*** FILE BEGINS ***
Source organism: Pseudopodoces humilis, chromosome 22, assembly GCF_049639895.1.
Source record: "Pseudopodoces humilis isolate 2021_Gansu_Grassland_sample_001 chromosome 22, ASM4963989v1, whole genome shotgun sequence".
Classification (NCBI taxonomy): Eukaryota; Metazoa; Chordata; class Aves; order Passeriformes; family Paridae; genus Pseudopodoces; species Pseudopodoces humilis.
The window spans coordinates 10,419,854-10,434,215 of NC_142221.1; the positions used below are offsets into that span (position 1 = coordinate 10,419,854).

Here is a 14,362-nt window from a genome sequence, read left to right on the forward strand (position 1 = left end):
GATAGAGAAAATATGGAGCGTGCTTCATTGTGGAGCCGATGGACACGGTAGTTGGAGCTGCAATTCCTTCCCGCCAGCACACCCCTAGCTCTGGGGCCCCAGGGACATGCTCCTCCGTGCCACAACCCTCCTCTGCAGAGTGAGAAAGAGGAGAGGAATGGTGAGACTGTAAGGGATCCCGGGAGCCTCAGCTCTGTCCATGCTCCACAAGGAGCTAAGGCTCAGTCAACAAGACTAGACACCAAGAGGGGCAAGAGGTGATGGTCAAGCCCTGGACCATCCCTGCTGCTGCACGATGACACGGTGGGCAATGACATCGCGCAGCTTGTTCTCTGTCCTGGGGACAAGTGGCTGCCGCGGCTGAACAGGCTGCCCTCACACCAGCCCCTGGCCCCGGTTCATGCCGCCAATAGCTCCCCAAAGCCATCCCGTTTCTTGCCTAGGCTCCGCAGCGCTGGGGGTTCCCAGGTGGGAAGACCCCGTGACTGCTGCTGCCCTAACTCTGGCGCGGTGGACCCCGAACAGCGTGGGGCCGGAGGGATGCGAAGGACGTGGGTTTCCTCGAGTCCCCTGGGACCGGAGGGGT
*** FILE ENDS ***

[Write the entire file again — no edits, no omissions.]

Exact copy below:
Source organism: Pseudopodoces humilis, chromosome 22, assembly GCF_049639895.1.
Source record: "Pseudopodoces humilis isolate 2021_Gansu_Grassland_sample_001 chromosome 22, ASM4963989v1, whole genome shotgun sequence".
Classification (NCBI taxonomy): Eukaryota; Metazoa; Chordata; class Aves; order Passeriformes; family Paridae; genus Pseudopodoces; species Pseudopodoces humilis.
The window spans coordinates 10,419,854-10,434,215 of NC_142221.1; the positions used below are offsets into that span (position 1 = coordinate 10,419,854).

Here is a 14,362-nt window from a genome sequence, read left to right on the forward strand (position 1 = left end):
GATAGAGAAAATATGGAGCGTGCTTCATTGTGGAGCCGATGGACACGGTAGTTGGAGCTGCAATTCCTTCCCGCCAGCACACCCCTAGCTCTGGGGCCCCAGGGACATGCTCCTCCGTGCCACAACCCTCCTCTGCAGAGTGAGAAAGAGGAGAGGAATGGTGAGACTGTAAGGGATCCCGGGAGCCTCAGCTCTGTCCATGCTCCACAAGGAGCTAAGGCTCAGTCAACAAGACTAGACACCAAGAGGGGCAAGAGGTGATGGTCAAGCCCTGGACCATCCCTGCTGCTGCACGATGACACGGTGGGCAATGACATCGCGCAGCTTGTTCTCTGTCCTGGGGACAAGTGGCTGCCGCGGCTGAACAGGCTGCCCTCACACCAGCCCCTGGCCCCGGTTCATGCCGCCAATAGCTCCCCAAAGCCATCCCGTTTCTTGCCTAGGCTCCGCAGCGCTGGGGGTTCCCAGGTGGGAAGACCCCGTGACTGCTGCTGCCCTAACTCTGGCGCGGTGGACCCCGAACAGCGTGGGGCCGGAGGGATGCGAAGGACGTGGGTTTCCTCGAGTCCCCTGGGACCGGAGGGGT